The State of Florida Sanctions

The State of Florida Sanctions Child Abuse

Florida’s Escambia County Assistant Prosecutor, David Rimmer exhibits unethical and immoral treatment of a 13-year-old-sexual abuse victim in blatant display of child abuse during recent murder trial. When did the state of Florida start to sanction child abuse?

Pensacola, FL, October 9, 2002 ÷ Concerned citizens are outraged over the blatant display of child abuse exhibited by Florida’s Assistant Prosecutor David Rimmer. Mr. Rimmer flagrantly disregarded the standard practice of requiring the testimony given by minors or victims of sexual abuse to be made during a courtroom session closed to the public. He recently called a 13-year-old victim of sexual abuse to testify on national television. This took place during the murder trial accusing a convicted child molester of killing the boy’s father. Additionally, the same defendant is charged with molesting the 13-year-old. There is little question that Mr. Rimmer intended that this victim be cast in the least favorable light to the jury and used his authority and power to humiliate and degrade the underage victim of a convicted child molester.

Mr. Rimmer presented Alex King, a child victim of sexual abuse, in a courtroom to offer testimony against the defendant, Ricky Chavis. Alex King was forced to give testimony with both arms and legs shackled while dressed in his county jail uniform. This child was required to answer questions regarding his “sexual relationship” with the defendant which not only got into specifics, but also included reading “love notes” the child victim wrote. Florida law prohibits a “consensual sexual relationship” between a 13-year-old child and a 40-year-old adult, calling it statutory rape. It was Mr. Rimmers’ obligation to insist that this testimony, by this child sexual abuse victim, be given in a closed session rather than parading a young boy shackled in handcuffs around the courtroom. Unfortunately, Alex Kingâs testimony was broadcast to millions of television viewers.

State sanctioned child abuse must be stopped. Mr. Rimmerâs unethical and immoral treatment of a 13-year-old victim of sexual abuse is not acceptable. He must be held responsible for his actions and be charged for child abuse.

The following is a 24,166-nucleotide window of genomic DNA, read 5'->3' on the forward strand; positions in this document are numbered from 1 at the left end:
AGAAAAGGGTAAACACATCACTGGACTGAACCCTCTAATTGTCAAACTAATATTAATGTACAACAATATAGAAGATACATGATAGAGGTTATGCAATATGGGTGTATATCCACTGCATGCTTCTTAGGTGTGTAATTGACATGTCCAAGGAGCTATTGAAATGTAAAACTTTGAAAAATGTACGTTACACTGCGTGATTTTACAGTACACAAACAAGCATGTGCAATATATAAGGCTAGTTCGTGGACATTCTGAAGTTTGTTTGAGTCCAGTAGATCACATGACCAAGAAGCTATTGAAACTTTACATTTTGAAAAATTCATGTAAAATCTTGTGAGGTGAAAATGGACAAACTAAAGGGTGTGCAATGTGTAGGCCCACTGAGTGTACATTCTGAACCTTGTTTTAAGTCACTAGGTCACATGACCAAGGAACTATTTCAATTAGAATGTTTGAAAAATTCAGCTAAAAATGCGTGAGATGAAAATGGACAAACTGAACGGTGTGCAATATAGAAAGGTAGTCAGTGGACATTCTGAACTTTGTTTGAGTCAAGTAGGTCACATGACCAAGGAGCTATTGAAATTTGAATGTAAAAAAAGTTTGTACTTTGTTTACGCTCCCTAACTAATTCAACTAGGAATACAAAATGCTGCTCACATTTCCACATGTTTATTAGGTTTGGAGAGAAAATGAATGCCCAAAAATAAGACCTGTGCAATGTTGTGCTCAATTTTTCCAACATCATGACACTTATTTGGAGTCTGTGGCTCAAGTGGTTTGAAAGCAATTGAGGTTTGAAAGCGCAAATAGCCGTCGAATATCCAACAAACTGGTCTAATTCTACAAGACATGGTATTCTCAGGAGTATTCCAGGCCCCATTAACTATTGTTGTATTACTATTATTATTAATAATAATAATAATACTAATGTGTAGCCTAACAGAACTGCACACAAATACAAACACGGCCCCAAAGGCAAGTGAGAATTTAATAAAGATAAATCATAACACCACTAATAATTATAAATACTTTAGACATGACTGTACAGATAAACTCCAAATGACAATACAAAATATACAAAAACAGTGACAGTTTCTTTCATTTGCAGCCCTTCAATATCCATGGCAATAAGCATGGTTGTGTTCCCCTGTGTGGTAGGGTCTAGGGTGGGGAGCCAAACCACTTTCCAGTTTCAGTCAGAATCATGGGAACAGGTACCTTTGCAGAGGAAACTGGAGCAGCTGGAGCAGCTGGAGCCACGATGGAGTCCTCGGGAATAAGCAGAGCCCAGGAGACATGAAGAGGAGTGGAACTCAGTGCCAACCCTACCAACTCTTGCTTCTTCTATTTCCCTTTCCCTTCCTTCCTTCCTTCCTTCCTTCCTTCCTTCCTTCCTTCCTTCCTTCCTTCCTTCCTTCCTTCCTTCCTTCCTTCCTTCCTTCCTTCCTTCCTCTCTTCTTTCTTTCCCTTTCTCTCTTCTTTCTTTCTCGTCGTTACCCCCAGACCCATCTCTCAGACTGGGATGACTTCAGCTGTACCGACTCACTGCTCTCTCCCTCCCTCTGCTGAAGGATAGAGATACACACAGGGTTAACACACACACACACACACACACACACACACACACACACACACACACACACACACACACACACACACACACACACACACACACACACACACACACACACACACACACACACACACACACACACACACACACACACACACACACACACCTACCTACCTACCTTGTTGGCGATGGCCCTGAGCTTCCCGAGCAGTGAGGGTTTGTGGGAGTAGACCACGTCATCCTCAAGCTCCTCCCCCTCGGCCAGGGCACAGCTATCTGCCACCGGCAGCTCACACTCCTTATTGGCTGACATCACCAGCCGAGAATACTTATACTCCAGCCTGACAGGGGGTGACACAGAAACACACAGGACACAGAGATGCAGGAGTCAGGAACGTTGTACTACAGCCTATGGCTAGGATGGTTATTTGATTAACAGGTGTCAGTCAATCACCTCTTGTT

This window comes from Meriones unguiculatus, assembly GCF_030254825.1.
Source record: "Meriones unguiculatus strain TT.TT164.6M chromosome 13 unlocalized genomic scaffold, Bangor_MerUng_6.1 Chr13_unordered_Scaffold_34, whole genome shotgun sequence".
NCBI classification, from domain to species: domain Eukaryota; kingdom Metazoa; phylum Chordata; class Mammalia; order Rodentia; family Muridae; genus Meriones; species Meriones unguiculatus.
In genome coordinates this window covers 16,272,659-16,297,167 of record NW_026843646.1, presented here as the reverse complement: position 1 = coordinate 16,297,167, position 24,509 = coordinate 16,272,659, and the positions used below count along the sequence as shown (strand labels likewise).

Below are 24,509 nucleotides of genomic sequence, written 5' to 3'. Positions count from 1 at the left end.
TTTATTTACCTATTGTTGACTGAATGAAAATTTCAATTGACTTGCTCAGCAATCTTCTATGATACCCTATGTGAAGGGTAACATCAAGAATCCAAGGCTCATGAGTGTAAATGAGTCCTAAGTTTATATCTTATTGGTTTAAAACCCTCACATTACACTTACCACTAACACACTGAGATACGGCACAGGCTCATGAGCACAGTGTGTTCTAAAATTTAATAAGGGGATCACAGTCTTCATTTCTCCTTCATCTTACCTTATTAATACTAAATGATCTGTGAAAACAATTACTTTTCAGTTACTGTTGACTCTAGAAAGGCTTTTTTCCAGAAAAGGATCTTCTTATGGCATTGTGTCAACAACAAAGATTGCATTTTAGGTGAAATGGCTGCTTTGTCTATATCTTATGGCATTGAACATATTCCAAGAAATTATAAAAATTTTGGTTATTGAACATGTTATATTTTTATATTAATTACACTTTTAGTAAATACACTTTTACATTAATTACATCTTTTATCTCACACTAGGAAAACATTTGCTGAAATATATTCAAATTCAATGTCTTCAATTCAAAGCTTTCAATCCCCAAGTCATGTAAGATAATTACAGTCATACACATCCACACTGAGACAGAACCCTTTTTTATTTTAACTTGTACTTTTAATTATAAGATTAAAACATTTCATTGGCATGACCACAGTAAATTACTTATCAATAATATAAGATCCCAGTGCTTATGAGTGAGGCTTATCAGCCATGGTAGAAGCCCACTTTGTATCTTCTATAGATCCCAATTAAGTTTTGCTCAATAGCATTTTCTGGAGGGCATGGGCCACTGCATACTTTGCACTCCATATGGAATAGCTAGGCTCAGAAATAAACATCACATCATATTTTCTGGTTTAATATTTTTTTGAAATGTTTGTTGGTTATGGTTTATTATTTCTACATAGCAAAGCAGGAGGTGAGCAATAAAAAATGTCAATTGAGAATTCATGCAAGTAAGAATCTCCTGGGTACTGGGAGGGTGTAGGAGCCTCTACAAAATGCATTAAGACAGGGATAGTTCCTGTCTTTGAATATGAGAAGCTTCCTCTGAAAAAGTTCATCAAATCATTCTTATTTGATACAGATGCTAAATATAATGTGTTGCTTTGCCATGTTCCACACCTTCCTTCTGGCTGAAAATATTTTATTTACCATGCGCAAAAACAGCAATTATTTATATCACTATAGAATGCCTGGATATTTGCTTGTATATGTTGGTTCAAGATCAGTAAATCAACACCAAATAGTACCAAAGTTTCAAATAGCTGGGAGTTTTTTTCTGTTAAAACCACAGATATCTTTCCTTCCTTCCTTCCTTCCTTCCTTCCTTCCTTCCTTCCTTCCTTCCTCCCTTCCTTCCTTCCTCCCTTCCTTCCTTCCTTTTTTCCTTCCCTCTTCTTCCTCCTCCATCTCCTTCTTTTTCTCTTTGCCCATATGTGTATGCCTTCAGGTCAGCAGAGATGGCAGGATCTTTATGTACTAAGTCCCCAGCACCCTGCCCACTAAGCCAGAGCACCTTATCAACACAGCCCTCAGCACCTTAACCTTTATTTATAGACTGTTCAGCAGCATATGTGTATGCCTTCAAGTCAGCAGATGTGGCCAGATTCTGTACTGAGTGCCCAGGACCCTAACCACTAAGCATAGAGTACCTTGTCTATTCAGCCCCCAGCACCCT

Alex and his 14-year-old brother Derek King are in the Escambia jail awaiting their sentencing for being found guilty of second-degree murder without a weapon and arson. According to the jury, the boys opened the door of their home and allowed the murderer of their father to enter. The minimum sentence for this crime is 22 years to life.

Donât let Floridaâs legal system fail Alex and Derek. Starting with one voice, laws can be changed. Show your support by attending a rally for Alex and Derek before a hearing motion for a new trial on October 17. Attend the rally and please stay for the hearing at 1:00 p.m. in Pensacola.

Rally Date: Thursday, Oct. 17, 2002

Time: 9:00 a.m. to 1:00 p.m.

Location: In front of the M.C. Blanchard Judicial Building

190 Government Street

Pensacola, Florida

Additional ways to show support for Alex and Derek are to sign the online petitions for Governor Bush and the Honorable Judge Bell requesting justice for the King Brothers at

http://www.petitiononline.com/Kingboys/ and

http://www.e-thepeople.org/a-national/petition/3642/view.

Defense donations are being accepted for Alex and Derek at the Bank of Pensacola. Please make checks payable to Bank of Pensacola, Alex and Derek King, Account #050016, Attn: Alicia Steele, P.O. Box 12966, Pensacola, FL 32591. You can also visit the King Brothers store at www.cafepress.com/kingbrothers.

Concerned citizens from around the world have formed a coalition to seek justice for Derek and Alex King and others. Working together with Rev. Thomas Masters and his Under Our Wings Organization, it is our goal to bring justice to the legal system in Florida. This coalition will not stop until justice is reached in the King Brothers case. For more information, visit www.derekandalexking.org or http://home.triad.rr.com/seekjustice/.

Everything you’ve ever heard about corruption in the South is true. There’s a real “good ole boys” network going on here. The boys were allowed to waive their rights and gave their confession to a deputy sheriff who was a friend of Rick Chavis with no other adults and no attorney present. The clothes the boys wore the night of the crime were washed and never tested for evidence. Chavis was allowed to visit the scene after the crime since he was a friend of some of the firemen. Rimmer purposely lied to the jury. The more I read about this case, the more I find wrong with it. We need to clean house here and get rid of the corrupt officials.

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